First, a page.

MADISON, WI (AP)--A virus similar to smallpox apparently jumped from pet prairie dogs to at least four people--possibly dozens--in the disease's first appearance in the Western Hemisphere.

Four Wisconsin residents have confirmed cases of the monkeypox virus and 14 others have suspected cases, said Milwaukee health commissioner Dr. Seth Foldy. At least 10 more cases are suspected in Indiana, officials confirmed June 9. Illinois has three suspected cases.

The Centers for Disease Control and Prevention said June 7 the prairie dogs likely were infected with the virus by a giant Gambian rat, which is indigenous to Africa, at a Chicago-area pet distributor.

The four people confirmed with the virus contracted it by close contact with prairie dogs, Wisconsin officials said. Thirteen of the people suspected of having the virus in Wisconsin had been around prairie dogs and the other apparently contracted it while handling a sick rabbit that had been near a prairie dog. Foldy said it doesn't appear anyone contracted the virus from another person.

Monkeypox in humans is not usually fatal, but causes rashes, fevers and chills. Doctors initially feared they might be facing smallpox, which causes similar symptoms, but scientists quickly eliminated that possibility after discovering the link between people and prairie dogs. Monkeypox's incubation period is about 12 days.

Two patients at Froedtert Memorial Lutheran Hospital in Milwaukee were in satisfactory condition June 8, hospital spokesman Mark McLaughlin said. The two were isolated and doctors treating them wore caps, gowns and masks. Other suspected victims were treated and released.

Health officials are trying to contain the virus by preventing more animals from becoming infected.

Wisconsin's Department of Agriculture, Trade and Consumer Protection warned people not to release prairie dogs into the wild, agency spokeswoman Donna Gilson said. Prairie dogs are burrowing herbivores indigenous to the West and Southwest, not to Wisconsin. The agency also told state humane societies to isolate any prairie dogs people bring in.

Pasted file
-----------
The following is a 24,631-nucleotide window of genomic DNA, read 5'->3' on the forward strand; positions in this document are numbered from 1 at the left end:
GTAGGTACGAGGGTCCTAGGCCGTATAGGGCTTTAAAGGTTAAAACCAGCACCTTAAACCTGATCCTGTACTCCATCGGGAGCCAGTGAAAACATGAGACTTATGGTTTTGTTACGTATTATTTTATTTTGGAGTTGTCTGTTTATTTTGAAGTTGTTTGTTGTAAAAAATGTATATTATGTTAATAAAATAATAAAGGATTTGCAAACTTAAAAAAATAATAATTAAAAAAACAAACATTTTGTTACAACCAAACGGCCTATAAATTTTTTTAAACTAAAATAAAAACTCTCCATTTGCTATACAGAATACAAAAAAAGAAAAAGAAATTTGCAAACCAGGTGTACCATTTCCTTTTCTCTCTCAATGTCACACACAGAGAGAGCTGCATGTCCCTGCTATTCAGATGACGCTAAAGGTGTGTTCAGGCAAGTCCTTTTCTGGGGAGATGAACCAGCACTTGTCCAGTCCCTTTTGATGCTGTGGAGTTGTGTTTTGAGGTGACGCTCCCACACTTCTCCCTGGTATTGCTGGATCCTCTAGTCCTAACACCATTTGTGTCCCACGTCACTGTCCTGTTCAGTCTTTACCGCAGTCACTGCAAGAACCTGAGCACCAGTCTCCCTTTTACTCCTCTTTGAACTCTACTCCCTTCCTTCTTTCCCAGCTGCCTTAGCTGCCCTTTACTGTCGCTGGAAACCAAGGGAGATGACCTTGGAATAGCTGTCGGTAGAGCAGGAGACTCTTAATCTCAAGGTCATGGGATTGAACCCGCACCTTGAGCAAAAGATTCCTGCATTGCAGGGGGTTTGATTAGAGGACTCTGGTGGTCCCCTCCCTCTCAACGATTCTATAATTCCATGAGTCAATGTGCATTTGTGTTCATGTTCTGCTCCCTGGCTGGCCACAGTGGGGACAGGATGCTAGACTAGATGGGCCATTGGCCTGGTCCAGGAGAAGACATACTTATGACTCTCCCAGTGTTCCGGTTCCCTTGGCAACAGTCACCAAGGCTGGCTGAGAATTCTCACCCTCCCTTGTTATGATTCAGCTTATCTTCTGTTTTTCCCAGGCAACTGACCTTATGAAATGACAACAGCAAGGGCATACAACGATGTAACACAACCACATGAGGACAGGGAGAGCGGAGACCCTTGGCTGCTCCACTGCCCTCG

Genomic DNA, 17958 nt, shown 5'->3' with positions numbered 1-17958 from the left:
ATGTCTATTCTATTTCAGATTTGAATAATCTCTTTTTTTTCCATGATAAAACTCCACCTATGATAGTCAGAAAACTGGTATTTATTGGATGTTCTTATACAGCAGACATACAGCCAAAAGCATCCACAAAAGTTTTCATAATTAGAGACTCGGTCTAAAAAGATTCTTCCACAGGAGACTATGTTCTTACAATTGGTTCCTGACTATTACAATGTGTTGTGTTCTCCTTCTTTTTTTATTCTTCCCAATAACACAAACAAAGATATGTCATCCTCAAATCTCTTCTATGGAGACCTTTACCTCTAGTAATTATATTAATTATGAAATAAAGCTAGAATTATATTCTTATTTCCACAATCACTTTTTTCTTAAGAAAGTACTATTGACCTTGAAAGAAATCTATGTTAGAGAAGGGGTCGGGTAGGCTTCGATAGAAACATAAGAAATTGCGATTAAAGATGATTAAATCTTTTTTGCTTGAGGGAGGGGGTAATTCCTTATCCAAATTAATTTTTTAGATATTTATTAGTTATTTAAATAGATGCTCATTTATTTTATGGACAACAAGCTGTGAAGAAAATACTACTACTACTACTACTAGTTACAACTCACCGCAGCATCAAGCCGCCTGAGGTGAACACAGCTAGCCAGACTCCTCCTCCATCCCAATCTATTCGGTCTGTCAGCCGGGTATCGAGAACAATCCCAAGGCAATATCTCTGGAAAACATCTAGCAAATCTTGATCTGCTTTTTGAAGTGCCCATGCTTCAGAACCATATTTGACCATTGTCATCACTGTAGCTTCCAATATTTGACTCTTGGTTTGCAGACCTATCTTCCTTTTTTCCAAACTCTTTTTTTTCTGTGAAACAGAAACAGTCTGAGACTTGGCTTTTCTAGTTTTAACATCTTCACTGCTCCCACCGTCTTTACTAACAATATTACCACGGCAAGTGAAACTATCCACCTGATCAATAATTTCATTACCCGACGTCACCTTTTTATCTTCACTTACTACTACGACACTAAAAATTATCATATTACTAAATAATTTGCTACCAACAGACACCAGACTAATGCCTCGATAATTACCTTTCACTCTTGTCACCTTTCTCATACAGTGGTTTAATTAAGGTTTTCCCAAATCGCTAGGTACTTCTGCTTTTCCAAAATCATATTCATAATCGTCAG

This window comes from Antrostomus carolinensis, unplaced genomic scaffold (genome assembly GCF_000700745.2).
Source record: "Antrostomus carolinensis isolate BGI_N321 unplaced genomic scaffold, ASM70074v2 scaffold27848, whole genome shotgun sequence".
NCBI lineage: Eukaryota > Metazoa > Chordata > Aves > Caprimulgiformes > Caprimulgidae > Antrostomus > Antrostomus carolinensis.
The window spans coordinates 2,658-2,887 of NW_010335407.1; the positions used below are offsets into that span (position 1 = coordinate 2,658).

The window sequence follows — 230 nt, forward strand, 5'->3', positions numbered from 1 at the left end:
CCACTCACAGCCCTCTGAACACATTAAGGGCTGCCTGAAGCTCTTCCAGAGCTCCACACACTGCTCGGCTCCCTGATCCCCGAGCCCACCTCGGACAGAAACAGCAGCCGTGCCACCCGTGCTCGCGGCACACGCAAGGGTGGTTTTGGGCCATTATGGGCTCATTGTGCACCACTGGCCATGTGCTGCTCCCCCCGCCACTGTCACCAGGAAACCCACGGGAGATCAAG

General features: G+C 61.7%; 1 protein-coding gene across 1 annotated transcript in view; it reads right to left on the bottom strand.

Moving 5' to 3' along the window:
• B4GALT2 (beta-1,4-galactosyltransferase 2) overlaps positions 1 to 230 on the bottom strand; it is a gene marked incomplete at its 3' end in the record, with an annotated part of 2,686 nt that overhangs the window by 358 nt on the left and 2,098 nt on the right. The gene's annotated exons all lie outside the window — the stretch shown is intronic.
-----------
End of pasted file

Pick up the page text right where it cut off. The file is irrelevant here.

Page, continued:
The human mortality rate from monkeypox in Africa has ranged from one to 10%, but Foldy said the virus may be less lethal in the United States because people are typically better nourished and medical technology is far more advanced.

The prairie dogs were sold by a Milwaukee animal distributor in May to two pet shops in the Milwaukee area and during a pet "swap meet" in northern Wisconsin, the CDC said.

Both Wisconsin and Illinois have banned the sale, importation and display of prairie dogs. The Illinois ban also covers Gambian rats.

The Illinois Department of Agriculture prohibited Phil's Pocket Pets, the pet distributor in Villa Park, IL, where the prairie dogs may have been infected, from selling animals until the animals' health is verified.

The owner of Phil's has given Illinois officials a list of all who bought prairie dogs, Gambian rats or other exotic animals since April 15, the Illinois Department of Public Health said. No telephone listing could be found for the store June 8.

The popularity of prairie dogs as pets has grown in recent years. Last year 10,000 prairie dogs were shipped out of Texas to become pets, said David Crawford, executive director of the Rocky Mountain Animal Defense, a nonprofit organization that advocates for animal freedom.

Tammy Kautzer's Dorchester farm in central Wisconsin has been quarantined because she purchased two prairie dogs at the Wausau swap meet. Less than two weeks later, her three-year-old daughter, Schyan, was bitten by one of the animals and spent seven days in the hospital with a 103-degree fever, swollen eyes and red bumps on her skin.

"It was getting a little scary," Kautzer said. "Three days straight (in the hospital), she just slept and cried."

Kautzer and her husband, Steve, also developed similar rashes but are recovering. The prairie dog that bit Schyan has died. The other animal became ill but is recovering.

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